The coal question

Green City: So-called clean technology a myth?
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GREEN CITY Over the past few years, a growing number of environmentalists have called for greatly curtailing the burning of coal, a practice that threatens the health of people and the planet. On Nov. 14-15, Rainforest Action Network (RAN) held protests in San Francisco and more than 50 other cities against Bank of America and Citibank, two of the largest financial backers of coal projects.

RAN cites data showing that coal is responsible for nearly 40 percent of US global warming emissions, and claims in a press release that Citibank has provided financial support to "45 companies that have proposed new coal power plants."

According to RAN, Bank of America is "involved with eight of the US's top mountain top removal coal-mining operators, which collectively produce more than 250 million tons of coal each year."

Mountain top removal is a process in which explosives are used to gain access to underlying coal, devastating ecosystems and polluting watersheds to extract an energy source that emits far more climate-altering carbon than even other fossil fuels. RAN's Joshua Kahn Russell cited Bank of America's $175 million financing of Massey Energy, a coal producer that was sued in 2006 by the US Environmental Protection Agency for more than 4,500 violations of the Clean Water Act. Early this year, Massey agreed to a $20 million settlement rather than pay potential fines of $2.4 billion.

RAN has named Bank of America CEO Kenneth Lewis the "Fossil Fool of the Year" for his company's role in coal. But on the bank's Web site, Lewis disputes the characterization, citing the company's promotion of hybrid vehicles and its other efforts to combat global warming, which won an award this year from the Natural Resources Defense Council.

"Our environment initiatives reflect our commitment to addressing climate change, conserving natural resources and building a sustainable economy — for today, and generations to come," Lewis says on the Web site. Similarly, Citibank officials tout what they say is a $50 billion initiative over the next 10 years to promote renewable energy sources.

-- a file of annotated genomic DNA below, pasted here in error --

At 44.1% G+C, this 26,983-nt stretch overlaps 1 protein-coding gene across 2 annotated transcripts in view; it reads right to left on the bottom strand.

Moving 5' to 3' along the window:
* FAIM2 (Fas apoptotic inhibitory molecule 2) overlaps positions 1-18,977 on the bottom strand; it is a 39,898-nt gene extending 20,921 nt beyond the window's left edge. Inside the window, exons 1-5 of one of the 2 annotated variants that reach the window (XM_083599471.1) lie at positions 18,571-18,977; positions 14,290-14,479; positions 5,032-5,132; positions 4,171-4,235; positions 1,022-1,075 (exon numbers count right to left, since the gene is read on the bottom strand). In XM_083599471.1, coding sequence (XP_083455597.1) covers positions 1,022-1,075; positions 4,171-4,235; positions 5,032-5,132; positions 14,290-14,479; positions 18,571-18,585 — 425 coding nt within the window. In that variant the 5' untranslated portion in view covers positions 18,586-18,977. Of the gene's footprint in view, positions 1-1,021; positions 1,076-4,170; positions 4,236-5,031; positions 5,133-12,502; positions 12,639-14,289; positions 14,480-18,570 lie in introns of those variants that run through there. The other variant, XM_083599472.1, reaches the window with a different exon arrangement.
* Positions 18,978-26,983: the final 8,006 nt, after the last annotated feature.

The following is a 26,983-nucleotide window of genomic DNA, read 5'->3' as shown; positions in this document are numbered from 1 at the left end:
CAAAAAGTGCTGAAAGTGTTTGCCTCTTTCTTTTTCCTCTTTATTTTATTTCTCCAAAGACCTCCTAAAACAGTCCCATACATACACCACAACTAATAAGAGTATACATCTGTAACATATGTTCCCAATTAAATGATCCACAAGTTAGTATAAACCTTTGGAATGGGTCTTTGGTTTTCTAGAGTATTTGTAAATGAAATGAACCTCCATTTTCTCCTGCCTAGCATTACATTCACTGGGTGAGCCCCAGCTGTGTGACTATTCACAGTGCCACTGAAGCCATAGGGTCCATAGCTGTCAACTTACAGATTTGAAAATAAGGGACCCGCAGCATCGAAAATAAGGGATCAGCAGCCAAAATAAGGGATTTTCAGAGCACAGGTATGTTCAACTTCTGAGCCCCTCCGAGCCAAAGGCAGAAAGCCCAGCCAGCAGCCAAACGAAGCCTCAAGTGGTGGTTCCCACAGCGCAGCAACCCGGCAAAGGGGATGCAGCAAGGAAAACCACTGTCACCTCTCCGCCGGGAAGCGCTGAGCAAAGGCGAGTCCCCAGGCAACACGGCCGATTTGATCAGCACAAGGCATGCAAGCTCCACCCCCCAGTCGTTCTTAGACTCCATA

As the US limps toward an energy policy that relies less on fossil fuels, coal is the big target for environmentalists. But getting off of it won't be easy, considering it supplies about a quarter of the nation's energy and helps fuel the faltering economy.

President-elect Barack Obama has made mixed statements about coal. In an election-season interview with the San Francisco Chronicle, he favored a cap-and-trade program that would limit the use of coal and charge new plants "a huge sum for all that greenhouse gas that's being emitted."

Yet he has also repeatedly voiced support for a so-called clean coal technology known as carbon capturing and sequestration (CCS) that could theoretically prevent coal emissions from entering the atmosphere but that many environmentalists believe to be a myth.

Russell said CCS, which involves capturing carbon emissions from the air and placing them deep underground, is still theoretical and may not be as cost-efficient as switching to cleaner energies. If CCS is a viable alternative, the Intergovernmental Panel on Climate Change (IPCC) has said that coal plants with CCS could reduce carbon emissions by 80-90 percent.

RAN organizer Scott Parkin pointed out that even if clean-coal technology works, the "coal still has to come from somewhere," and the process of extracting it has inherent environmental problems. But coal advocates say we need to be realistic about meeting the nation's energy needs.

Bank of America spokesperson Britney Sheehan told us, "As a nation, 50 percent of electricity comes from coal." Even in California, 32 percent of electricity is derived from coal, according to the California Independent System Operator.

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